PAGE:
1. It’s a great piece and as you said, very original too! I like the Mass Effect title screen music, very soothing as well. I’m playing Panzer Dragoon Orta at the moment, and it’s really weird because it has no music on the title screen or the main menu… I don’t understand why anyone would choose to leave those parts of the game bare given there’s plenty of good music to choose from in the game itself :/

        Liked by 1 person

      2. cary says:

        I have played games where the music has cut out occasionally…maybe it’s glitches more than intention. But whenever it happens, it’s very obvious and stark. Even if you don’t always pay attention to game music, it’s pretty easy to notice when it’s missing.

        Liked by 1 person

  4. Dina Farmer says:

    My husband played this game sooooo much, that my 4 year old knows the theme song. It is kind of funny.

    Liked by 1 person

    1. cary says:

      That’s amazing! I’ve already caught myself humming the theme song inadvertently. Frankly, I’m happy to have it stuck in my head over some other songs, haha.

      Liked by 1 person

  5. Will_GSRR says:

    Well, now I want to play Mass Effect again…. Probably my favourite game series ever.

    I think before ME4 comes along I will have to play them all again.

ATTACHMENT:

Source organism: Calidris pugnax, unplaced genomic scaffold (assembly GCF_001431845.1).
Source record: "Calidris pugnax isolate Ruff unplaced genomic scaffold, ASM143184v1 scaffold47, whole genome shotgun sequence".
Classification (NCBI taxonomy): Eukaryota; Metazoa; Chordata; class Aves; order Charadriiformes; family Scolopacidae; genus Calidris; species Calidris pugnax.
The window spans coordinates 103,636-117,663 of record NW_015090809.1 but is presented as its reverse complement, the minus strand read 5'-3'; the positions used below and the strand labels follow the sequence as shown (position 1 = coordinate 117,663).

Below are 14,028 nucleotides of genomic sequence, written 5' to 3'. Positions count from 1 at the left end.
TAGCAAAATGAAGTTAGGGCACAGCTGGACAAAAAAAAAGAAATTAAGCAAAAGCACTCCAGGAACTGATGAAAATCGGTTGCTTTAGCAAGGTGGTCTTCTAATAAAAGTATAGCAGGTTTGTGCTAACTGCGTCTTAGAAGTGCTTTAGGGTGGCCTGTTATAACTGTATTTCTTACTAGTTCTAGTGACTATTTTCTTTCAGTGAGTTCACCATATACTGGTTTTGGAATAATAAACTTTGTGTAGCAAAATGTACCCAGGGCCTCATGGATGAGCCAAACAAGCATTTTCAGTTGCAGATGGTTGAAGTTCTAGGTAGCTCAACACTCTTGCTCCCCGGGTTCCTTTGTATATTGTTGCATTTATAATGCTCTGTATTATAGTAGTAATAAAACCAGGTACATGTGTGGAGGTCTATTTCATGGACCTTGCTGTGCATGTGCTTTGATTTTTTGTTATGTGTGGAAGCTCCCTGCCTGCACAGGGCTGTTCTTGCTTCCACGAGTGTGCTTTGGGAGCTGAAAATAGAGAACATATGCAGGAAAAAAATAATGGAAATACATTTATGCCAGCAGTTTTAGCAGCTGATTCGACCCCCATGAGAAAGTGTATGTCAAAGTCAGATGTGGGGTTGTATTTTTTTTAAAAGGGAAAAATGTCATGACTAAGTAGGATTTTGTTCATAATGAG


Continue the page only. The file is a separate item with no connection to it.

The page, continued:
Liked by 1 person

    1. cary says:

      Now there’s a plan! It wasn’t mine when I started playing ME, but it makes perfect sense. (Plus, you get to recall all the joys of the Mako and those elevator rides! 😀 )

      Liked by 1 person

  6. Hatm0nster says:

    Oh man, the feels from that music! Uh oh…urge to play…rising!

    Liked by 1 person

    1. cary says:

      Yep…it hits all the right notes. Literally! 😀

      Liked by 1 person

  7. cary says:

    Reblogged this on Recollections of Play and commented:

    We all like comfort. Cushy chairs, a big bowl of hot macaroni and cheese on a cold day, the embrace of a loved one. Comfort. The term can be applied to games too — those games that just make you feel good, feel competent, feel comfortable. I didn’t really think of Mass Effect as being my “comfort food” of games until I recently ventured back into its world. As I wrote in this article for United We Game, Mass Effect is a game (and a game series) that makes me feel welcome and feel like I’m really, truly home.

    Like